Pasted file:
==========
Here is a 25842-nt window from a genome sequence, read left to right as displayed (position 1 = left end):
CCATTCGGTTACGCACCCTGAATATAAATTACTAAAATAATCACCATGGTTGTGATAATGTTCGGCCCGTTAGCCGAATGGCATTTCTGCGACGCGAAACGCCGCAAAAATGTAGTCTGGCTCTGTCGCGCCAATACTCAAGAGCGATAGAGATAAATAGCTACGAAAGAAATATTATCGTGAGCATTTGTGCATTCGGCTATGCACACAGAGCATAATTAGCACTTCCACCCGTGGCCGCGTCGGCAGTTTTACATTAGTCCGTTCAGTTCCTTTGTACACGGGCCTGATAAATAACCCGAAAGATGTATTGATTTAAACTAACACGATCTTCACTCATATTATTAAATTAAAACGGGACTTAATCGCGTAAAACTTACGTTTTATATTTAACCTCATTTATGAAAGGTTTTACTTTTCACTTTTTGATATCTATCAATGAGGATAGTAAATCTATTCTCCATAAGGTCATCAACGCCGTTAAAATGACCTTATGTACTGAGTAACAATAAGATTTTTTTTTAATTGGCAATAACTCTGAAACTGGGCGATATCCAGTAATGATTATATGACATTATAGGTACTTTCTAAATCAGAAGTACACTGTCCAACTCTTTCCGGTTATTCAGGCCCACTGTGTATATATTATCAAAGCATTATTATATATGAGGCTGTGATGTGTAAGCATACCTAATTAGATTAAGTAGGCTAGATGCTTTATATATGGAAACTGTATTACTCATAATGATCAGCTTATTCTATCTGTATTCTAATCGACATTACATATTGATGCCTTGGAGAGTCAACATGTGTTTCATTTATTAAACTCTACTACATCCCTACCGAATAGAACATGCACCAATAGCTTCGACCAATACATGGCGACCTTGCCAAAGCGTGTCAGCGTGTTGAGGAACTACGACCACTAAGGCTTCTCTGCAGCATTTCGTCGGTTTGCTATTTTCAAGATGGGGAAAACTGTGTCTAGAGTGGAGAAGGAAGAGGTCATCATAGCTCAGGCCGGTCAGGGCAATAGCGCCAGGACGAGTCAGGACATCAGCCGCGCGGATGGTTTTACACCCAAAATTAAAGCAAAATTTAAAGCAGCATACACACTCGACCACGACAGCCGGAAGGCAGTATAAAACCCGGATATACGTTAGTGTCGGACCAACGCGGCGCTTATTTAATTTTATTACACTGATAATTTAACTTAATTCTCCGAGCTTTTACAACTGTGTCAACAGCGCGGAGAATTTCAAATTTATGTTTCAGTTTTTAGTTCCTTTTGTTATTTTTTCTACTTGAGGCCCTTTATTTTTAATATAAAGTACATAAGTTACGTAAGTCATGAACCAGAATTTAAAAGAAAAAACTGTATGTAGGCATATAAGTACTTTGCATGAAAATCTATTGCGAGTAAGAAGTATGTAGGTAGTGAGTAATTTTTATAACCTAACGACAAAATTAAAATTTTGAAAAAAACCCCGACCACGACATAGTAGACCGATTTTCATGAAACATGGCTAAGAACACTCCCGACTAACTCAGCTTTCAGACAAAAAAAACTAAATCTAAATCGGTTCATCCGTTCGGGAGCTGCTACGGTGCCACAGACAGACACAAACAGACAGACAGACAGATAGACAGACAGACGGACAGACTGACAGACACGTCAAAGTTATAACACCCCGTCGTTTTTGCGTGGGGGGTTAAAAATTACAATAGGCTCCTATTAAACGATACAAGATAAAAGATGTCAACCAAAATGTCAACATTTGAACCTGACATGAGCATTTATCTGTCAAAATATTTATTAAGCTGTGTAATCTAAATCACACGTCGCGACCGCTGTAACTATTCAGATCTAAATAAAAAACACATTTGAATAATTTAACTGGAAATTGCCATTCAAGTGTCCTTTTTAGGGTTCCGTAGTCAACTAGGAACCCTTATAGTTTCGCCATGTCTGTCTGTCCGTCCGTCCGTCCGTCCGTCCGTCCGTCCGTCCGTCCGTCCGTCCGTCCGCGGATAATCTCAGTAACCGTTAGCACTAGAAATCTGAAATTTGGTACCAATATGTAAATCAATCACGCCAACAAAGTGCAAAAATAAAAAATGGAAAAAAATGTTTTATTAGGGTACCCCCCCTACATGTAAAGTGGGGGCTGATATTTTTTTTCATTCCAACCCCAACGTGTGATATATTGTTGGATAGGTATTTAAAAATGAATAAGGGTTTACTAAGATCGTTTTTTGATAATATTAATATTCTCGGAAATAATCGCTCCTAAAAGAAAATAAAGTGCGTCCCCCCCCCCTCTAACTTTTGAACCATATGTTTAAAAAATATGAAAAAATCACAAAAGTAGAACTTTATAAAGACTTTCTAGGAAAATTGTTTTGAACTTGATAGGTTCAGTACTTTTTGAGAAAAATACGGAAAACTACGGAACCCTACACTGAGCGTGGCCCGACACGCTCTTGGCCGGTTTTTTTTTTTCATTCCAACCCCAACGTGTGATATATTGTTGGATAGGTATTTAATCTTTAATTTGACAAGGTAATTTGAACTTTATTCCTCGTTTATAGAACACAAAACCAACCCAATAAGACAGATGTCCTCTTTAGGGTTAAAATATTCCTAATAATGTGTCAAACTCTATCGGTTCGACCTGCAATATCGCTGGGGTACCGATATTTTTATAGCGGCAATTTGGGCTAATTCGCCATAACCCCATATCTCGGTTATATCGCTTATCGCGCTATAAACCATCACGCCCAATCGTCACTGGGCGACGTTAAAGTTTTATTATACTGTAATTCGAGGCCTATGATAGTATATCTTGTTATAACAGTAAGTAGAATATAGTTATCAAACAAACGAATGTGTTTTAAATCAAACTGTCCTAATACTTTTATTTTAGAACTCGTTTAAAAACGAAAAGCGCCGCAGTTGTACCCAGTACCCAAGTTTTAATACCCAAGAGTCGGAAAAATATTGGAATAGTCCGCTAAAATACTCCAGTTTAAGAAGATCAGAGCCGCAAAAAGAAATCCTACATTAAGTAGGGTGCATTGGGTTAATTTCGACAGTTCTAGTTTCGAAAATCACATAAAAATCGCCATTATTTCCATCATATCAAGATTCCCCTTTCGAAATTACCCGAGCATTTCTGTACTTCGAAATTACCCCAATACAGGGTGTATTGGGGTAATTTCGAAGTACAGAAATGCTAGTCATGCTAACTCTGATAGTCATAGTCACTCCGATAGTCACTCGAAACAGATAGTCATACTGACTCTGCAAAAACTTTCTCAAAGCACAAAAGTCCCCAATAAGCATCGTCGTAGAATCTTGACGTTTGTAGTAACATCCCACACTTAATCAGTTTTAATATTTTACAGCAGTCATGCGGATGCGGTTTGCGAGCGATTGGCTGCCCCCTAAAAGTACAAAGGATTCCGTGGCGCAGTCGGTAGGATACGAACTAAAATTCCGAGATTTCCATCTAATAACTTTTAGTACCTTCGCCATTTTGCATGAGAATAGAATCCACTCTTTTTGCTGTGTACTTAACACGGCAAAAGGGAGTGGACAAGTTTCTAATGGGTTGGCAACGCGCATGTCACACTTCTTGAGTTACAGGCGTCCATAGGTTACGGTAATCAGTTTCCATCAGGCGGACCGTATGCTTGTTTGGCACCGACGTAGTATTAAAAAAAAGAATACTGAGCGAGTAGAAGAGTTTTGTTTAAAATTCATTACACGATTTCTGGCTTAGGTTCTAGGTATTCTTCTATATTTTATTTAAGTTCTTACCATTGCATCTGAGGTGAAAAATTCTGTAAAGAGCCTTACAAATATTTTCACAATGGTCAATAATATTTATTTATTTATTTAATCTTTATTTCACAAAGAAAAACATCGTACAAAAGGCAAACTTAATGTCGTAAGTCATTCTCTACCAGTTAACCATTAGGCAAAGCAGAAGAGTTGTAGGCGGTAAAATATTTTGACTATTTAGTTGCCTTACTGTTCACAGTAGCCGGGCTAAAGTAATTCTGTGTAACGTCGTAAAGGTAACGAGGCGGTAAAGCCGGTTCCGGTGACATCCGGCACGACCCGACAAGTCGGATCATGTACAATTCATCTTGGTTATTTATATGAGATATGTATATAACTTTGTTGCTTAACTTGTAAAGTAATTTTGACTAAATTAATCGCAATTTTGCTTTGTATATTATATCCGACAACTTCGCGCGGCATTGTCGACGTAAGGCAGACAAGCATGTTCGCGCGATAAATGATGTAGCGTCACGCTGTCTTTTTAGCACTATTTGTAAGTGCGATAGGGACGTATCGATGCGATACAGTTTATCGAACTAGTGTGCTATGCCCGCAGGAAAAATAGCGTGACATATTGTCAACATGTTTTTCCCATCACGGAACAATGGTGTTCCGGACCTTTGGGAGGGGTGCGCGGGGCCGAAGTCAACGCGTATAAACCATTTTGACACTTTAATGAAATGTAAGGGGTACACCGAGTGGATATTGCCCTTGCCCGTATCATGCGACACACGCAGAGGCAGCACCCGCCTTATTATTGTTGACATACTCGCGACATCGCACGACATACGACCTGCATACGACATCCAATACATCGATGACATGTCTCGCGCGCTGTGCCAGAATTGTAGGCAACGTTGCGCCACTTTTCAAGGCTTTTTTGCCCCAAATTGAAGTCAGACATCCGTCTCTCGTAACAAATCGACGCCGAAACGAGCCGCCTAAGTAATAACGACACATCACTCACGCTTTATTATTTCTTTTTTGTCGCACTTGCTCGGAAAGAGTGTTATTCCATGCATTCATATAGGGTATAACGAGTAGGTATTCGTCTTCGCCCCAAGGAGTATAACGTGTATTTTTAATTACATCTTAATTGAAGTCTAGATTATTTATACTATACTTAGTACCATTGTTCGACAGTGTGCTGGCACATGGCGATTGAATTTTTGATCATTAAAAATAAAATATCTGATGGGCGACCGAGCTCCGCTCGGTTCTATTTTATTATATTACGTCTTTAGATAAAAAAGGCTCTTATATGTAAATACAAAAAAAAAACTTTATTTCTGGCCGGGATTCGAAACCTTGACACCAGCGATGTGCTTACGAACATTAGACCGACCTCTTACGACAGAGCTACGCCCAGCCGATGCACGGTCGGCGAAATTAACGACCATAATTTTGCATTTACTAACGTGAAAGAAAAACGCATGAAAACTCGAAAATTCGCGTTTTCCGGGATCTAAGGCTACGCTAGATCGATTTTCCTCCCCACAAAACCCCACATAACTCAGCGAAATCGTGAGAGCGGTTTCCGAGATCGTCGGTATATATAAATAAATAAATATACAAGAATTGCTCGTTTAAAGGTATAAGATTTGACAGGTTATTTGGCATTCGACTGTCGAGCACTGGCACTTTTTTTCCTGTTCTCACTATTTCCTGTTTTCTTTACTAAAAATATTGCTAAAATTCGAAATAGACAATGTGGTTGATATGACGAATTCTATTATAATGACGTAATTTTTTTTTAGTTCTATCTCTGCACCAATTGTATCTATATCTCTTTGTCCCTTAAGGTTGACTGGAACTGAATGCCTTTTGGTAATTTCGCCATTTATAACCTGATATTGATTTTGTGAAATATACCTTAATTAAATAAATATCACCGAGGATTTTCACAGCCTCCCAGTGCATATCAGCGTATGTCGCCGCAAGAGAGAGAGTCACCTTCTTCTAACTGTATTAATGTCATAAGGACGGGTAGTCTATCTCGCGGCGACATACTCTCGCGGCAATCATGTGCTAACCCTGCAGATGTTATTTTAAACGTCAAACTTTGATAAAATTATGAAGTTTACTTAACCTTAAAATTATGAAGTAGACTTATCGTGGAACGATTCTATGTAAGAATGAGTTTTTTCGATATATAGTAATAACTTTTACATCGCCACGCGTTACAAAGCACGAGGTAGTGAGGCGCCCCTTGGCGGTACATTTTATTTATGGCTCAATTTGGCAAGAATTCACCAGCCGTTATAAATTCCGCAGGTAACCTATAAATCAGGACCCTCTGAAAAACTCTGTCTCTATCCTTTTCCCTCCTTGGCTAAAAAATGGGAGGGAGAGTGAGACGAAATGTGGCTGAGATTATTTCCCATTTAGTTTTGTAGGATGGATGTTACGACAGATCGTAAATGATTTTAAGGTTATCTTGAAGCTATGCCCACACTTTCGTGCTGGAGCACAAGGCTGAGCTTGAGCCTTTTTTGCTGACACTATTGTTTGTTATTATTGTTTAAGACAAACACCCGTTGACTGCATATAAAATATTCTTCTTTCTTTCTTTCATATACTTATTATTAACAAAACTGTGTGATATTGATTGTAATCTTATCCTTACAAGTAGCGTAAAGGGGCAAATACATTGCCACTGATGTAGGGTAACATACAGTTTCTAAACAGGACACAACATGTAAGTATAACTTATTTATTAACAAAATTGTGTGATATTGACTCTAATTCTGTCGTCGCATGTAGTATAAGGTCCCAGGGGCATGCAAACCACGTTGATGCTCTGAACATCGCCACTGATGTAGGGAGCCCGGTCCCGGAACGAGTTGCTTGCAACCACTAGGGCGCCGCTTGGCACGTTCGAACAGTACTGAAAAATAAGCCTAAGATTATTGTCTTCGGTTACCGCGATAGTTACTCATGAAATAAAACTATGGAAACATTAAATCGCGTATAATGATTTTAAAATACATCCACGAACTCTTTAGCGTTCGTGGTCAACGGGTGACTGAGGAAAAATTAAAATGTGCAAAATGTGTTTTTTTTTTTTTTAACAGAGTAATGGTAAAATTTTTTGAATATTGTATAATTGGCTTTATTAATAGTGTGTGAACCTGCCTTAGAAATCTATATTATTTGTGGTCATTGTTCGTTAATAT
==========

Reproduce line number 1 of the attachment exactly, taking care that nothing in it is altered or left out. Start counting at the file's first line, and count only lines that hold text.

Here is a 25842-nt window from a genome sequence, read left to right as displayed (position 1 = left end):